In the SSR days, we were paid a salary, and expected to devote ALL our working time to our official work. I myself went a good deal beyond and worked overnight and during weekends trying to cope with and resolve the dangers associated with the then inherently unsafe airport that had become my charge. (I knew precisely what to expect if anything untoward were to happen at the airport.) There were no such things as duty-free cars and other “fringe” benefits. No fees were paid for participating in the work of committees – weren’t we already being paid for ALL our time?
I must clarify that I am not being sarcastic at all – I believe firmly that that was, and remains, the proper way for things to go in the Civil Service. In those days Harry Tirvengadum, one of the most highly-regarded officials because of his exceptional abilities, was only a Principal Assistant Secretary, because the number of Permanent Secretaries was fixed by the Constitution to nine (if I remember rightly) and the places had already been taken by the time he arrived. I don’t know what has happened to that number these days, but I do know that there can be several Permanent Secretaries in the same ministry and there are some grades even higher than that – I am frankly not clear about the structure. Can a few hundred rupees this way or that really make you work harder, or less hard?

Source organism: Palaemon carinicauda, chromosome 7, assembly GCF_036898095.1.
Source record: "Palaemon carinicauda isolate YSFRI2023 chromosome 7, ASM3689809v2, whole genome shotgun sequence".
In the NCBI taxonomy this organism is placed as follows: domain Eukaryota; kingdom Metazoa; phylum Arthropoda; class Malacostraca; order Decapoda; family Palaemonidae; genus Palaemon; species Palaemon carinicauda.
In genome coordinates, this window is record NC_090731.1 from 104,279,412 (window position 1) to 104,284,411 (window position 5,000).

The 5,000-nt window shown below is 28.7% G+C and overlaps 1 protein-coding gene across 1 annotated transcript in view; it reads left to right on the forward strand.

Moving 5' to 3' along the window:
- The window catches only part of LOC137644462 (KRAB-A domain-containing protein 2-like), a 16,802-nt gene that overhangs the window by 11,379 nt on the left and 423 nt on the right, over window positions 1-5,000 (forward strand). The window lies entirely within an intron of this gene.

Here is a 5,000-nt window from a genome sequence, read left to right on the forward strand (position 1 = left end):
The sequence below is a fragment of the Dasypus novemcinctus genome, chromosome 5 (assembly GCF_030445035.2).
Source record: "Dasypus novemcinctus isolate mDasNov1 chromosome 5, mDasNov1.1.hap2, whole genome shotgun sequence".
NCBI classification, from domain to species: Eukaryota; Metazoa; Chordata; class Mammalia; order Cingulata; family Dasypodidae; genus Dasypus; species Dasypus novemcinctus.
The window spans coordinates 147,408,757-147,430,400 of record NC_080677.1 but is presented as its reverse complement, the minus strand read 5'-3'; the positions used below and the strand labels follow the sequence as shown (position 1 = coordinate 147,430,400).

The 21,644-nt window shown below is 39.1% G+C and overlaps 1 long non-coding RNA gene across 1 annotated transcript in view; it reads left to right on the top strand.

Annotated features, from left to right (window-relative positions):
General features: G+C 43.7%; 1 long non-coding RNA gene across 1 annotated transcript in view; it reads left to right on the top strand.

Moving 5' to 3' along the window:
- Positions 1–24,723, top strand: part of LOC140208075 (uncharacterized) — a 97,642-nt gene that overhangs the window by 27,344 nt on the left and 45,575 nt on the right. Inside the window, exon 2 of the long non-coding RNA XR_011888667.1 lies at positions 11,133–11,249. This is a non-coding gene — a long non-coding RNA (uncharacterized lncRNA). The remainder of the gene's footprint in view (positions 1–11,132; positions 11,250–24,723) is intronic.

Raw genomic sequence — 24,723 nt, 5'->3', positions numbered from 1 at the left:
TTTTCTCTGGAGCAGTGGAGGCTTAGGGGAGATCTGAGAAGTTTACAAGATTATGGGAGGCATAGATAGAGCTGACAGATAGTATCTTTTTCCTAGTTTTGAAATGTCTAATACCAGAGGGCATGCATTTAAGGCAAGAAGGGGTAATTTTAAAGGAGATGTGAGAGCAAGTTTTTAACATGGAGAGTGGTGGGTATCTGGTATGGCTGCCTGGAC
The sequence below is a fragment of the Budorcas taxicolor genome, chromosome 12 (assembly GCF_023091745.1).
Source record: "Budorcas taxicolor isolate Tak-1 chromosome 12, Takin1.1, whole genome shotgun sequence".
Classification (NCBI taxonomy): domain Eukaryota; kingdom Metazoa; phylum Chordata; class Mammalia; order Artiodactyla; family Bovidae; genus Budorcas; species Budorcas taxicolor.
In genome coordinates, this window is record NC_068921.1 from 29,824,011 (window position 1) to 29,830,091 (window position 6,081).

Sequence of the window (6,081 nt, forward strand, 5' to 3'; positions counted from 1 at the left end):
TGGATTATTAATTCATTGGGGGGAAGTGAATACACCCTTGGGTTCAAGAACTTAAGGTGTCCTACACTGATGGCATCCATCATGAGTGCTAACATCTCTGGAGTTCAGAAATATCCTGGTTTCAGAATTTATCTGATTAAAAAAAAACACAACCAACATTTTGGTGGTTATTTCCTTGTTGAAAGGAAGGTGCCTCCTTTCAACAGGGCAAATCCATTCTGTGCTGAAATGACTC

Dealing with the Media
One very important point about those days is that we were not authorised to speak to, or leak information to, the media or politicians, unless they happened to be the Minister in charge of your department. I do not know if the regulations have changed, but I actually welcome the change that allows the media to have more information about improper functioning of our services out in public – it is certainly a step in the right direction for the development of our democracy. But such information should not come from officials who are at work at their desks: those who question them from the media are experts at their jobs and past masters at putting words in the mouths of untrained, unsuspecting people – just as however bright one deems oneself to be, one seeks the assistance of a barrister to answer interrogations in a court case.
The government must recognise the new trend in our democratic system and appoint trained Public Relations Officers in all departments to answer queries from the media. This inquisition of civil servants by the media must stop. At the same time, every misdeed brought to attention must be investigated thoroughly and expeditiously in a transparent manner and culprits, if any, punished appropriately. Nobody should be allowed to get away, for instance, because he is connected to people in authority (though, sadly, even that does not seem to have saved Mr Dunputh!).
At this stage of the game the best thing to do is to turn our backs on the bickering and just wait. We have a duty to offer all the help within our means to persons afflicted or otherwise affected by the flooding, and to any commission of enquiry that may look for such help. We should also cooperate with the Singapore team of experts if such cooperation is requested from the public.